Paul Edwin Hasule was nicknamed ‘V8’ for being too strong and his ability to cruise all around the pitch in a similar way the newly launched V8 Land Cruiser could penetrate any complicated terrain. According to yours truly, Hasule scored arguably the best goal I ever saw from a Ugandan footballer anywhere in the world. This was during the 1985 Kuwait Friendship Tournament when his ‘thunder-bolt long ranger’ from over 30 yards was greeted with deafening cheers after landing in the Iraq net to give Uganda the lead.

It was such a wonder-goal that television stations from across the Arab world and Uganda kept replaying for many years thereafter.
I could as well compare this goal to other good ones like Phillip Omondi’s goal against Arab Contractors of Egypt during the return leg of African Cup Winners Cup Second Round Return Leg at Nakivubo in 1983. Or again, Omondi’s marvelous header to equalise for KCCA FC in Zimbabwe during the 1984 Africa Cup of Champion Clubs Return Leg against Dynamo Harare.

Hasule’s true football career started early on when he was seen playing for the best club in eastern Uganda, Mbale Heroes. He started out as a right winger, who sometimes switched to centre forward. He was poached by SC Villa when Mbale Heroes was relegated to the lower division in 1981. At SC Villa his first match was against Nile FC in the Jesse Owens Cup held in November the same year. Hasule’s emergence proved so special the following year. He was instrumental in the SC Villa side that went into records by going all the way unbeaten to win the league in 1982.

At SC Villa, it was Kirunda that advised coach George Mukasa to switch Hasule to the defence department which suited his body size. He kept switching positions from right full-back to central defence and was even allowed some liberty to make overlapping surges up-front. Apart from the historic 1982 league title, Hasule went on to win another seven titles and four Uganda Cups with SC Villa. In 1991, he made history by leading SC Villa to the final of the African Champions League thus becoming the second Ugandan club to register such a feat - 19 years after Simba had done the same.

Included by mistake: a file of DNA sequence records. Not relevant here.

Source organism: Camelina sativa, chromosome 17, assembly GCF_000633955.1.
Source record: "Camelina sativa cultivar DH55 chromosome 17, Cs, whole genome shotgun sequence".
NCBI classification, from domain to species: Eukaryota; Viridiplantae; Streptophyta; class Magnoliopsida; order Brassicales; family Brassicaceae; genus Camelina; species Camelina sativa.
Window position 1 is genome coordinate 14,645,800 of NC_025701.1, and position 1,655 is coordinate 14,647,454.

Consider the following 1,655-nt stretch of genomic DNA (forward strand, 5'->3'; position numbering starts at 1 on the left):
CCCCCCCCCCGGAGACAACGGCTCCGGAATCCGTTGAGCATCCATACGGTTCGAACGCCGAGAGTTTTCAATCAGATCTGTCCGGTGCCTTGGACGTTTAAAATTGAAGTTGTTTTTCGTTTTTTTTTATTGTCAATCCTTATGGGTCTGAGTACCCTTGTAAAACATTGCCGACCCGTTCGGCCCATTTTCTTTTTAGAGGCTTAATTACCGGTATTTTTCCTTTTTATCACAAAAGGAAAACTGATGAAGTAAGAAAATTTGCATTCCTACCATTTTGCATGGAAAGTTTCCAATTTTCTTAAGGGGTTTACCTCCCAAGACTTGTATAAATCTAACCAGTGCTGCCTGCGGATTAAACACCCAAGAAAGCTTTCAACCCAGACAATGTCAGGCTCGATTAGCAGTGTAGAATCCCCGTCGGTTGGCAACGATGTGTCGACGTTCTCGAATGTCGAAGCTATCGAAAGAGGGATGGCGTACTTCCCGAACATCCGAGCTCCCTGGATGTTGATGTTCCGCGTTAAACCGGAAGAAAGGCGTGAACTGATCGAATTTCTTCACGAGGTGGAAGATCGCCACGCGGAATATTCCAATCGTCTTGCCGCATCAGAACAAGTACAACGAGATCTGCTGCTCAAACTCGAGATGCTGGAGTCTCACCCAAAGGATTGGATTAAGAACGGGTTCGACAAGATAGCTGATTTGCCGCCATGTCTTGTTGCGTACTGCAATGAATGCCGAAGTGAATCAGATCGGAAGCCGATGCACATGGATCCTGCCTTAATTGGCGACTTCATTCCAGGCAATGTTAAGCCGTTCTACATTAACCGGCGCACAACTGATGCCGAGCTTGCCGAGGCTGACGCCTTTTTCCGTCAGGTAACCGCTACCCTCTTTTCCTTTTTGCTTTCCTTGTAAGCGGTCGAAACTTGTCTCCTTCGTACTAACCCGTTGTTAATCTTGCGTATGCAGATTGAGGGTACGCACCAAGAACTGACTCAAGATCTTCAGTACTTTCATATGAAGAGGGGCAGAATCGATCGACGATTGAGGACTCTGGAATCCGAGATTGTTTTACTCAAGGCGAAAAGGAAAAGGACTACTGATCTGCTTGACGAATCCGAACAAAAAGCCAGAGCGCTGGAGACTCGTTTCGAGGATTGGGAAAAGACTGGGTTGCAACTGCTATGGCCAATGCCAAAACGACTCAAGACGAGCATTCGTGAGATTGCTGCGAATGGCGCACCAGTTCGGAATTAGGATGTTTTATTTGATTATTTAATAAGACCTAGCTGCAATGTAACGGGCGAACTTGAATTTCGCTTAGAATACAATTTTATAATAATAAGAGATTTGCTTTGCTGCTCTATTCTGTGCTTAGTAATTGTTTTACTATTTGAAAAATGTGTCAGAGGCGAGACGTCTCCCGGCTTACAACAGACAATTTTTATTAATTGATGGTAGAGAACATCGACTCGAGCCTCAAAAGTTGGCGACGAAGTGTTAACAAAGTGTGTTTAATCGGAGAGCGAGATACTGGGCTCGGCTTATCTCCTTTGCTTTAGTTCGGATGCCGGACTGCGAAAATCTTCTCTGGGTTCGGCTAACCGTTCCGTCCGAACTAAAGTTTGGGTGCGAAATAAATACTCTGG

As if to show that this was no flash in the pan, Hasule once again spearheaded SC Villa to the final of the inaugural Caf Cup losing to ICC Shooting Stars of Nigeria in 1992.

Hasule earned his Cranes debut cap in 1983. It was an Olympic qualifier against African giants Algeria who were fresh from the 1982 World Cup in Spain. Hasule played a great match scoring a brace in Uganda’s 4-1 victory over the Desert Warriors. He took over as Cranes skipper in 1988 when John Ross Latigo left for further studies in West Germany. He wasn’t one to shy away from responsibility. He stood tall and captained the national team to the 1989 and 1990 Cecafa Senior Challenge Cup victories before retiring in 1993.

Multi-talented Man Mountain. Hasule was as good
Multi-talented Man Mountain. Hasule was as good and strong as an Ox. He was always outspoken and resolute both in defence and attack as justified by his successful career both as a player and coach. PHOTO/FILE

He briefly worked as assistant coach at SC Villa and left Villa Park in 1995 after so many great years of service.

He moved on to State House but like the English adage goes; “East or West, Home is best,” Hasule was soon back at Villa in 1998 as the head coach. He steered SC Villa to the 1998 and 2000 league titles and Cup doubles plus the 1999 league title when the club registered a record number of goals. In 2004, Hasule was elevated to coach Uganda Cranes but was later sacked after failing to eliminate Rwanda in an African qualifier.
On the negative side, Hasule’s worst moment came in 1991 when he was slapped with a one-year ban for man-handling referee Fred Wanyama. But his iconic like status saw officials decrease the ban to just three months.

l Played for Mbale Heroes and SC Villa.
l Won the league with SC Villa in 1982, 1984, 1986, 1987, 1988, 1989, 1990 and 1992.
l Won the Ugandan Cup with SC Villa in 1983, 1986, 1988 and 1989.
l Was voted Uganda’s Footballer of the Year in 1992.
l Played for the Cranes from 1983 to 1993 winning the 1989 and 1990 Cecafa titles as captain.

l Led SC Villa to 1991 and 1992 finals in major African competitions.
l Appointed Cranes coach in 2004.
l Coached SC Villa (1994-1995) and (1998-2000), State House (1995), Simba (1996-1998) and Police FC (2000-2004).
l Won the league with SC Villa as coach in 1998, 1999 and 2000.
l Appointed Cranes captain in 1988 taking over from John ‘Ross’ Latigo.